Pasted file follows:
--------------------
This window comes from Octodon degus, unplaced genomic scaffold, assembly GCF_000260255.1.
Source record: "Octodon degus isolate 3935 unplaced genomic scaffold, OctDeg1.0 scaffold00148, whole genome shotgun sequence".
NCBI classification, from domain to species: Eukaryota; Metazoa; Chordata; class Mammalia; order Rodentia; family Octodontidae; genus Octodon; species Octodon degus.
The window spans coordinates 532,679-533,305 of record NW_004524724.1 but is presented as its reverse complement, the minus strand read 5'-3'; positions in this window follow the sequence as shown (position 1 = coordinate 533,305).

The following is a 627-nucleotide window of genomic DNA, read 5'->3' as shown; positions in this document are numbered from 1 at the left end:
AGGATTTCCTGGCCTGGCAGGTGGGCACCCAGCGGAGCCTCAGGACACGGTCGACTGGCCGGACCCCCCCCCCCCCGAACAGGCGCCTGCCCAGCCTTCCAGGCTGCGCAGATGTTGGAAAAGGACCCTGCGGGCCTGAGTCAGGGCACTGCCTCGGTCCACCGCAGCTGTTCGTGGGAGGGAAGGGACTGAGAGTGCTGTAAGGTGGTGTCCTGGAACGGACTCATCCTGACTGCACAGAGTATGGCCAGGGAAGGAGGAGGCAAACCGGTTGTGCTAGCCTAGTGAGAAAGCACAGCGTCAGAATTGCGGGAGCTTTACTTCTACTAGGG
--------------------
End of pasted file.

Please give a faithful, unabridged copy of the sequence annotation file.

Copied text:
This window comes from Octodon degus, unplaced genomic scaffold, assembly GCF_000260255.1.
Source record: "Octodon degus isolate 3935 unplaced genomic scaffold, OctDeg1.0 scaffold00148, whole genome shotgun sequence".
NCBI classification, from domain to species: Eukaryota; Metazoa; Chordata; class Mammalia; order Rodentia; family Octodontidae; genus Octodon; species Octodon degus.
The window spans coordinates 532,679-533,305 of record NW_004524724.1 but is presented as its reverse complement, the minus strand read 5'-3'; positions in this window follow the sequence as shown (position 1 = coordinate 533,305).

The following is a 627-nucleotide window of genomic DNA, read 5'->3' as shown; positions in this document are numbered from 1 at the left end:
AGGATTTCCTGGCCTGGCAGGTGGGCACCCAGCGGAGCCTCAGGACACGGTCGACTGGCCGGACCCCCCCCCCCCCGAACAGGCGCCTGCCCAGCCTTCCAGGCTGCGCAGATGTTGGAAAAGGACCCTGCGGGCCTGAGTCAGGGCACTGCCTCGGTCCACCGCAGCTGTTCGTGGGAGGGAAGGGACTGAGAGTGCTGTAAGGTGGTGTCCTGGAACGGACTCATCCTGACTGCACAGAGTATGGCCAGGGAAGGAGGAGGCAAACCGGTTGTGCTAGCCTAGTGAGAAAGCACAGCGTCAGAATTGCGGGAGCTTTACTTCTACTAGGG